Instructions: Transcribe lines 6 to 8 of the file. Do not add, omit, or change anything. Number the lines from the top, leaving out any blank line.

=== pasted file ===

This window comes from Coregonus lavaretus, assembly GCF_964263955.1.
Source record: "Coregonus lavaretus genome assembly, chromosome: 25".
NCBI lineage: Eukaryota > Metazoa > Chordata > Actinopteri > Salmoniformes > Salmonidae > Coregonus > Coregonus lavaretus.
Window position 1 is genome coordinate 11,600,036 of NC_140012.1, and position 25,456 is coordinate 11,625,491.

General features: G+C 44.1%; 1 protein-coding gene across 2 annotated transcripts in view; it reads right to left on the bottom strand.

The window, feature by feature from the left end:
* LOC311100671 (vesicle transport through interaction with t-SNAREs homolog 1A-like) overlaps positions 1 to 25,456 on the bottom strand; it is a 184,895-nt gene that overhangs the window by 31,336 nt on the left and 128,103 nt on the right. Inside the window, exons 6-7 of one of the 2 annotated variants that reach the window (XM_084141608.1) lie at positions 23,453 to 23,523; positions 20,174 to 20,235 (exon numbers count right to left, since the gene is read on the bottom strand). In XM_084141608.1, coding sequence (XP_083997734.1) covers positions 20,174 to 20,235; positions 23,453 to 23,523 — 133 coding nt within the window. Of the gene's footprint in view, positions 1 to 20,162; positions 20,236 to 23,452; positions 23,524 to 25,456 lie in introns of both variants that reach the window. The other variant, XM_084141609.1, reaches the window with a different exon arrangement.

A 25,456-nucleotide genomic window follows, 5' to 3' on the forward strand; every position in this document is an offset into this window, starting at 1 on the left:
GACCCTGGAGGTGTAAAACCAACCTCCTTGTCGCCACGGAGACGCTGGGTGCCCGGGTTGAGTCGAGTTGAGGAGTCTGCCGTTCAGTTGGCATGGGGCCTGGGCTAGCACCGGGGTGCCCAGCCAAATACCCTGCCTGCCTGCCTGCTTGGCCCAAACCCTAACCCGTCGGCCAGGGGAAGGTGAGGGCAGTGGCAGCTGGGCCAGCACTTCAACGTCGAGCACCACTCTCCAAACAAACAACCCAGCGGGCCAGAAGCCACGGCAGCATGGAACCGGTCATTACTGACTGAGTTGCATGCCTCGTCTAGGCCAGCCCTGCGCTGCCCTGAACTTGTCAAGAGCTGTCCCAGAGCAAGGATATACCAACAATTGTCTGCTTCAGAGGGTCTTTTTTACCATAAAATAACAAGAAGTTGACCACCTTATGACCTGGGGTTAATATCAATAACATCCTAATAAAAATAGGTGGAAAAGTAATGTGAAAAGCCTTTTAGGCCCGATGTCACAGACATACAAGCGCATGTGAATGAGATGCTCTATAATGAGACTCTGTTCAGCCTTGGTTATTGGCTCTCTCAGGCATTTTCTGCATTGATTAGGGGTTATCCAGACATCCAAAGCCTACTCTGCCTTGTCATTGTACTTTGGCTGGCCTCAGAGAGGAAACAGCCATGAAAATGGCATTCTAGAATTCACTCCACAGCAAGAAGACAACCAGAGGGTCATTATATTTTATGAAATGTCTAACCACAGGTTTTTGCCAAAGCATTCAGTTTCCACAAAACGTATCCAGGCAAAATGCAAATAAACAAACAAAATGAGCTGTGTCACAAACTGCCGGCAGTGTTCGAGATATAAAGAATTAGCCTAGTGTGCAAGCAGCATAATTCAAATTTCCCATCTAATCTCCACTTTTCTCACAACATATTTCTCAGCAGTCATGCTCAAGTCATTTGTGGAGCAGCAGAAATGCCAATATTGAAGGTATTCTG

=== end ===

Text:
The window, feature by feature from the left end:
* LOC311100671 (vesicle transport through interaction with t-SNAREs homolog 1A-like) overlaps positions 1 to 25,456 on the bottom strand; it is a 184,895-nt gene that overhangs the window by 31,336 nt on the left and 128,103 nt on the right. Inside the window, exons 6-7 of one of the 2 annotated variants that reach the window (XM_084141608.1) lie at positions 23,453 to 23,523; positions 20,174 to 20,235 (exon numbers count right to left, since the gene is read on the bottom strand). In XM_084141608.1, coding sequence (XP_083997734.1) covers positions 20,174 to 20,235; positions 23,453 to 23,523 — 133 coding nt within the window. Of the gene's footprint in view, positions 1 to 20,162; positions 20,236 to 23,452; positions 23,524 to 25,456 lie in introns of both variants that reach the window. The other variant, XM_084141609.1, reaches the window with a different exon arrangement.

A 25,456-nucleotide genomic window follows, 5' to 3' on the forward strand; every position in this document is an offset into this window, starting at 1 on the left: